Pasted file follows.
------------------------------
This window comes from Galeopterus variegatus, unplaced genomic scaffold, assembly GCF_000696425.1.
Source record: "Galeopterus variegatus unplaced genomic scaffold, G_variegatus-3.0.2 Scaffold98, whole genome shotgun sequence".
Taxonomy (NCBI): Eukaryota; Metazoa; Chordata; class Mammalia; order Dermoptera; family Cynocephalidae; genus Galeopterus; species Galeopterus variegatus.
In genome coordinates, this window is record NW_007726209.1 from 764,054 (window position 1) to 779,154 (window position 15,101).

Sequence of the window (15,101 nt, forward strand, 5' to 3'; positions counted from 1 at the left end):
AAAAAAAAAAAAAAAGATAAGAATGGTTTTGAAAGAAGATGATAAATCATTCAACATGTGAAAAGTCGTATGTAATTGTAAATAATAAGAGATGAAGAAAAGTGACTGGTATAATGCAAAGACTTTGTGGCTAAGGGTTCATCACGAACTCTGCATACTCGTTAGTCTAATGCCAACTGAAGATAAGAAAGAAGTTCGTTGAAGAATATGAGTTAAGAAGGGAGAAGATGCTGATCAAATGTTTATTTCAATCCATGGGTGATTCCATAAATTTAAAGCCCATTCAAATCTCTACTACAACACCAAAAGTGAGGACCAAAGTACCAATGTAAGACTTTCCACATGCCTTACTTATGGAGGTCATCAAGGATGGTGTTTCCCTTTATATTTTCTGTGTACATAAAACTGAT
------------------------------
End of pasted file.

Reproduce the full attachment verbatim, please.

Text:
This window comes from Galeopterus variegatus, unplaced genomic scaffold, assembly GCF_000696425.1.
Source record: "Galeopterus variegatus unplaced genomic scaffold, G_variegatus-3.0.2 Scaffold98, whole genome shotgun sequence".
Taxonomy (NCBI): Eukaryota; Metazoa; Chordata; class Mammalia; order Dermoptera; family Cynocephalidae; genus Galeopterus; species Galeopterus variegatus.
In genome coordinates, this window is record NW_007726209.1 from 764,054 (window position 1) to 779,154 (window position 15,101).

Sequence of the window (15,101 nt, forward strand, 5' to 3'; positions counted from 1 at the left end):
AAAAAAAAAAAAAAAGATAAGAATGGTTTTGAAAGAAGATGATAAATCATTCAACATGTGAAAAGTCGTATGTAATTGTAAATAATAAGAGATGAAGAAAAGTGACTGGTATAATGCAAAGACTTTGTGGCTAAGGGTTCATCACGAACTCTGCATACTCGTTAGTCTAATGCCAACTGAAGATAAGAAAGAAGTTCGTTGAAGAATATGAGTTAAGAAGGGAGAAGATGCTGATCAAATGTTTATTTCAATCCATGGGTGATTCCATAAATTTAAAGCCCATTCAAATCTCTACTACAACACCAAAAGTGAGGACCAAAGTACCAATGTAAGACTTTCCACATGCCTTACTTATGGAGGTCATCAAGGATGGTGTTTCCCTTTATATTTTCTGTGTACATAAAACTGAT